There’s no denying the close link between reggae music and marijuana.
These two peas in a pod are about as tightly knit together as the finest sweater money can buy, as obvious to anyone – reggae fan or not – as the clear blue sky.
Bob Marley and crew certainly did their fair share to build the relationship between the music and the cannabis culture, as has most every reggae act since then. You can’t show up to a reggae concert, reggae club, or reggae show without that familiar smell in the air and being offered a toke by complete and total strangers every few minutes.
Unbelievably though, in the land that created reggae music – Jamaica – it is still illegal to purchase and to consume marijuana. Sure, there has been some pro-cannabis legislation passed in the last few years, but the reggae musicians themselves are still actively fighting the good fight to have this plant decriminalized so that Jamaica especially can capitalize on the kind of marijuana culture that reggae music as so helped to inspire.
Understanding the link between reggae music and marijuana
Reggae music grew out of the roots of the Rastafarian way of life, and there’s absolutely no arguing that. It is deeply rooted in the very core tenants of this way of life, and is considered a sacred herb and critically important to those that practice is religion, this culture, and this tenant of life.
In the early 1960s, when reggae exploded in popularity, reggae musicians like Bob Marley are responsible for bringing the marijuana culture to the rest of the world – but especially the United States.
Marijuana had always been enjoyed in the US (the Native Americans used to grow and consume a considerable amount of long before Christopher Columbus ever stumbled upon our shores), but never in mass quantities quite the way that the reggae culture and hippie counterculture really helped to establish.
Popular reggae musicians coming from Jamaica to the United States helped to push the popularity of marijuana through the roof, deeply linking the herb between the music and the culture itself. Songs were sung about it, musicians were seen consuming it, and it became very much a part of the reggae world.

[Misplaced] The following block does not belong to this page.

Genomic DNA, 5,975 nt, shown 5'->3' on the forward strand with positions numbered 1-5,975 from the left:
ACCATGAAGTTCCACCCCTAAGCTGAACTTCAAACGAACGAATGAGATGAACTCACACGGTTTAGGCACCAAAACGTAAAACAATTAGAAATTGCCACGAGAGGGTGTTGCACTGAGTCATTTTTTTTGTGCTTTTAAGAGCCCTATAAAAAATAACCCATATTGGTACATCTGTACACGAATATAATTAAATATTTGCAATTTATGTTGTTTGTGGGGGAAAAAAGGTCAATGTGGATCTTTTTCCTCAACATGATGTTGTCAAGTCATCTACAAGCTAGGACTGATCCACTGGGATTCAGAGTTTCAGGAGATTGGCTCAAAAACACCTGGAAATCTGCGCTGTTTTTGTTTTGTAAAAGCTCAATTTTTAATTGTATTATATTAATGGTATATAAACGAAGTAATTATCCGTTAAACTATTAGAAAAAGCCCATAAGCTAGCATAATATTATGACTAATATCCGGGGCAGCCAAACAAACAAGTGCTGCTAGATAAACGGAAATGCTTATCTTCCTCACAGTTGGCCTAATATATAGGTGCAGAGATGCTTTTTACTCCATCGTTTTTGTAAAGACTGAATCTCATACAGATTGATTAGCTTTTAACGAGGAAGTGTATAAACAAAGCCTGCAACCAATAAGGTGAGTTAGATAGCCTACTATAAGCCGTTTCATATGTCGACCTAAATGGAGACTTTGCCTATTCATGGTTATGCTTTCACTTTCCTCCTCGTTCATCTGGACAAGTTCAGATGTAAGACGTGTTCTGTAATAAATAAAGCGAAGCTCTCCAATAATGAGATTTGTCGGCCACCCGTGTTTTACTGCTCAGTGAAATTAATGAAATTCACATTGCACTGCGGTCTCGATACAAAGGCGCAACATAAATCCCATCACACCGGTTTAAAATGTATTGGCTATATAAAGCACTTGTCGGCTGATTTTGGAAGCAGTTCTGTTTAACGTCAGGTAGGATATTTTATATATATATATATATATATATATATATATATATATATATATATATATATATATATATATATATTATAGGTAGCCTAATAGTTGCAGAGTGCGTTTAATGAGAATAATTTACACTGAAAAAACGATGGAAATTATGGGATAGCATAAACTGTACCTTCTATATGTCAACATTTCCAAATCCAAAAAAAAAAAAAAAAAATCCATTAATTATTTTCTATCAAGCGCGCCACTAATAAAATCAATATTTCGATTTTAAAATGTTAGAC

It’s remained that way ever since.
Today’s relationship between reggae, Jamaica, the United States, and marijuana
As mentioned above, even though the Jamaican reggae community (the birthplace of this music and this culture) has always been very much pro-cannabis over the last 60 years or so, it is still illegal all throughout Jamaica.
There are some exceptions, and the cultures differently shifting towards a decriminalization. At the very least, the overwhelming majority of law enforcement officials and judges tend to ignore those that grow, sell, and consume marijuana – so long as they are doing so responsibly and aren’t active in any other criminal enterprises.
This is why it’s estimated that more than 37,000 acres of prime real estate on the island of Jamaica are dedicated to growing cannabis, making it the number one Caribbean supplier of marijuana throughout the Caribbean and in the United States.
In California, things aren’t all that much better.
Sure, there’s been some decriminalization and is now possible to purchase marijuana legally from dispensaries after getting a prescription from a medical professional, but we are all still quite a long ways away from being able to actually openly purchase marijuana recreationally without having to deal with any legal issues. According to DUI Attorneys San Diego, there is also an increased focus on Marijuana DUI’s, which are currently being prosecuted under questionable science. So even if marijuana is legalized, do not expect tit to get any easier for habitual marijuana smokers, since the current levels of marijuana required for intoxication is potentially so low that a habitual user will always be over the limit, long after impairment has worn off. As much as things change, it seems they stay the same.
A number of US states are hoping to change this, with more and more jumping on board with the decriminalization of marijuana at least as far as recreational use is concerned. Hopefully Jamaica will take action as well, following the lead of the United States, and maybe creating a domino effect that eventually gives everyone the opportunity to enjoy cannabis as they see fit without fear of legal repercussions.
At the end of the day, it’s unlikely that the reggae culture is ever going to abandon marijuana, and it’s unlikely that these two are ever going to be separated. Ganja is always going to be celebrated by Rastafarians kind as long as they continue to produce the world’s best reggae music – as well as continue to embody the very soul of this in general – things aren’t likely to shift anytime soon.